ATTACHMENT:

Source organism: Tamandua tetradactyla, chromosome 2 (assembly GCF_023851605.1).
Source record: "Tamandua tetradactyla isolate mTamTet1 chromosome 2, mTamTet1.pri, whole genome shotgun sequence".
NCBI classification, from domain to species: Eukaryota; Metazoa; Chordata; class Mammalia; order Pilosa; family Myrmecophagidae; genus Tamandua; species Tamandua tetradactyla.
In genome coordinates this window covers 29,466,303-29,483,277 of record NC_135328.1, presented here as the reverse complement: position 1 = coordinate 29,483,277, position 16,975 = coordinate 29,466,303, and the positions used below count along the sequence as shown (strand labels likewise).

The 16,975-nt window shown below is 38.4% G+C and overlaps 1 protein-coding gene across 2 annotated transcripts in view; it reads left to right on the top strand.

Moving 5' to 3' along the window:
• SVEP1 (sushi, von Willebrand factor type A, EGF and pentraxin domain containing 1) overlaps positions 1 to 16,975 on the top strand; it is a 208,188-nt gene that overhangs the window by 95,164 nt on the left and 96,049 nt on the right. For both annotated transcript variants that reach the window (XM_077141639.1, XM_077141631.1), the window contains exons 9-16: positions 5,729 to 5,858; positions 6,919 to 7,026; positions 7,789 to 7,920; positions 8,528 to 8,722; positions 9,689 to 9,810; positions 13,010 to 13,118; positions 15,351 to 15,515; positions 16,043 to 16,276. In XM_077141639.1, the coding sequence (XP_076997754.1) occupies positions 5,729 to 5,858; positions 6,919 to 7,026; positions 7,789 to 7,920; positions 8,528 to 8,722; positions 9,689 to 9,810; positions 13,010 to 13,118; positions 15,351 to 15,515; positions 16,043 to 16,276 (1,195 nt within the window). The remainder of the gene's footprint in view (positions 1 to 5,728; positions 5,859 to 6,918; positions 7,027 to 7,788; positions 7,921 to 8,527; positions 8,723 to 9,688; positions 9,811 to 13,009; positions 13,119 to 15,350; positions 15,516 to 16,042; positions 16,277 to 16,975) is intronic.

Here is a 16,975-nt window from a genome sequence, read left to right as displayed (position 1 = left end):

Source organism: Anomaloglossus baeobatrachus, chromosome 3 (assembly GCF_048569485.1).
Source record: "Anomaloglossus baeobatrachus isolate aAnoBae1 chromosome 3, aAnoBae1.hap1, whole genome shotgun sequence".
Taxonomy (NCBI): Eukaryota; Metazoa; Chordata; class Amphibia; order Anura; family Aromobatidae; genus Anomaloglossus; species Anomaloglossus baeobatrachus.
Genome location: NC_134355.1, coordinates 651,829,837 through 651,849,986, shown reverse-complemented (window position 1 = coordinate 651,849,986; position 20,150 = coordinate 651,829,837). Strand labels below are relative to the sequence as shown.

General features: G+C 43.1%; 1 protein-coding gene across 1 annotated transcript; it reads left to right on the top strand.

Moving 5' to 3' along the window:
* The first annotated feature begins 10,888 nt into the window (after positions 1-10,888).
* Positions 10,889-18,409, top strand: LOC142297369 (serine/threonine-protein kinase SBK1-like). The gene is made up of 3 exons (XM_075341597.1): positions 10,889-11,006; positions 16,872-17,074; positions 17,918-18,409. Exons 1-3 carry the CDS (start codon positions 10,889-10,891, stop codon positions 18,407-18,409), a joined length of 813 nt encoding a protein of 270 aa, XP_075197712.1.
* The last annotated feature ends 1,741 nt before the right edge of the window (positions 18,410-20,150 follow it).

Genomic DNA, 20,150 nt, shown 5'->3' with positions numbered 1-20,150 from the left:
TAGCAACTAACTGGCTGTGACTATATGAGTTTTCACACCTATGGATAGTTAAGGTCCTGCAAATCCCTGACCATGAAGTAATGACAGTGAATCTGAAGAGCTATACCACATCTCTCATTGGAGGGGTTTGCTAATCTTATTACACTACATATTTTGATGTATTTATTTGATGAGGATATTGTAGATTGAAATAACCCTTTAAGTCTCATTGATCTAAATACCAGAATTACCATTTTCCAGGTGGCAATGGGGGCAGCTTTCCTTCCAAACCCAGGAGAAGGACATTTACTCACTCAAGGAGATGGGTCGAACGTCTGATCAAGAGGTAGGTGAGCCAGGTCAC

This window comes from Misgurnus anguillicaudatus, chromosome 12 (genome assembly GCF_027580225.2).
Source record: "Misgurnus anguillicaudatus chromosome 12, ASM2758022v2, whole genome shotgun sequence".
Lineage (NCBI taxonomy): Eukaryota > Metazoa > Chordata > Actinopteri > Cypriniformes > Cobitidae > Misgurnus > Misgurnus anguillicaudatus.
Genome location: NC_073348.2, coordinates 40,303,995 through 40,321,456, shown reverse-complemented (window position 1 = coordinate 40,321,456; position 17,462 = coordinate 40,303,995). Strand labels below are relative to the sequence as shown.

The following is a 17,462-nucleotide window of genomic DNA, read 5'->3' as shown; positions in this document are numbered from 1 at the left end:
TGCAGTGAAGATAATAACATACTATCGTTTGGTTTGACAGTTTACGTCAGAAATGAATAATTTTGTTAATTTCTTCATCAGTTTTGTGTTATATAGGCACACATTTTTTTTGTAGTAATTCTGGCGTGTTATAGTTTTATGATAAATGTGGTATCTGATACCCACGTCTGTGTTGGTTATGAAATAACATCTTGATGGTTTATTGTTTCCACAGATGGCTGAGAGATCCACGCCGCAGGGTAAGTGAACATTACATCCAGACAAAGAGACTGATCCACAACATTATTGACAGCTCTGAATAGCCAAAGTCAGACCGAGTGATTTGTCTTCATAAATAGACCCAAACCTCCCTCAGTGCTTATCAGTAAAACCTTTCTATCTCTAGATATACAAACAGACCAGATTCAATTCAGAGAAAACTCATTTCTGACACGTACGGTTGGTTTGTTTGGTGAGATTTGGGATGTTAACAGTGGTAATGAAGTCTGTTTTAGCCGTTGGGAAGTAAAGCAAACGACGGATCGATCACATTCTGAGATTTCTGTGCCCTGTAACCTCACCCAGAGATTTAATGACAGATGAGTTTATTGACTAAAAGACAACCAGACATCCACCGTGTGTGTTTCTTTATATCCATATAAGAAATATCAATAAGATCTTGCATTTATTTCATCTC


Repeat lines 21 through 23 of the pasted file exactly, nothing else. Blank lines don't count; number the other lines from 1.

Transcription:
Source record: "Misgurnus anguillicaudatus chromosome 12, ASM2758022v2, whole genome shotgun sequence".
Lineage (NCBI taxonomy): Eukaryota > Metazoa > Chordata > Actinopteri > Cypriniformes > Cobitidae > Misgurnus > Misgurnus anguillicaudatus.
Genome location: NC_073348.2, coordinates 40,303,995 through 40,321,456, shown reverse-complemented (window position 1 = coordinate 40,321,456; position 17,462 = coordinate 40,303,995). Strand labels below are relative to the sequence as shown.